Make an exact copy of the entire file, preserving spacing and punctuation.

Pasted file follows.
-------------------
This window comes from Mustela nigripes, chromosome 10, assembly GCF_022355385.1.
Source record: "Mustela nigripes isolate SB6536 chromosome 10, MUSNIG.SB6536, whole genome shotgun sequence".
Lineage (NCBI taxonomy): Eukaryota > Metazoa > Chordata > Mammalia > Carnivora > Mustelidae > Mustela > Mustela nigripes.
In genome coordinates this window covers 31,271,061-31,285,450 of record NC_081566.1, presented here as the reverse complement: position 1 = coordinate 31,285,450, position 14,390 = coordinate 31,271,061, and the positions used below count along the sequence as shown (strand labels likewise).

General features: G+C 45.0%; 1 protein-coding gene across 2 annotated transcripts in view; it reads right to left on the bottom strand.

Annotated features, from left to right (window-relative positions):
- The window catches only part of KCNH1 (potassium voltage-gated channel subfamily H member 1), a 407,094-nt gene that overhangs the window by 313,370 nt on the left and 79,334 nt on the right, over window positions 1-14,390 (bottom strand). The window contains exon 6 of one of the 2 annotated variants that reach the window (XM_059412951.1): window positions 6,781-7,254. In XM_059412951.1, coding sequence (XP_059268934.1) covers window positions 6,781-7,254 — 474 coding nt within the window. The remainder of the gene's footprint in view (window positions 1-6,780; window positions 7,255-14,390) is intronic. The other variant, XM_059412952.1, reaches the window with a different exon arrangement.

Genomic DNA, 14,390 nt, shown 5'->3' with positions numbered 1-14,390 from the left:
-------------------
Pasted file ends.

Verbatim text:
This window comes from Mustela nigripes, chromosome 10, assembly GCF_022355385.1.
Source record: "Mustela nigripes isolate SB6536 chromosome 10, MUSNIG.SB6536, whole genome shotgun sequence".
Lineage (NCBI taxonomy): Eukaryota > Metazoa > Chordata > Mammalia > Carnivora > Mustelidae > Mustela > Mustela nigripes.
In genome coordinates this window covers 31,271,061-31,285,450 of record NC_081566.1, presented here as the reverse complement: position 1 = coordinate 31,285,450, position 14,390 = coordinate 31,271,061, and the positions used below count along the sequence as shown (strand labels likewise).

General features: G+C 45.0%; 1 protein-coding gene across 2 annotated transcripts in view; it reads right to left on the bottom strand.

Annotated features, from left to right (window-relative positions):
- The window catches only part of KCNH1 (potassium voltage-gated channel subfamily H member 1), a 407,094-nt gene that overhangs the window by 313,370 nt on the left and 79,334 nt on the right, over window positions 1-14,390 (bottom strand). The window contains exon 6 of one of the 2 annotated variants that reach the window (XM_059412951.1): window positions 6,781-7,254. In XM_059412951.1, coding sequence (XP_059268934.1) covers window positions 6,781-7,254 — 474 coding nt within the window. The remainder of the gene's footprint in view (window positions 1-6,780; window positions 7,255-14,390) is intronic. The other variant, XM_059412952.1, reaches the window with a different exon arrangement.

Genomic DNA, 14,390 nt, shown 5'->3' with positions numbered 1-14,390 from the left: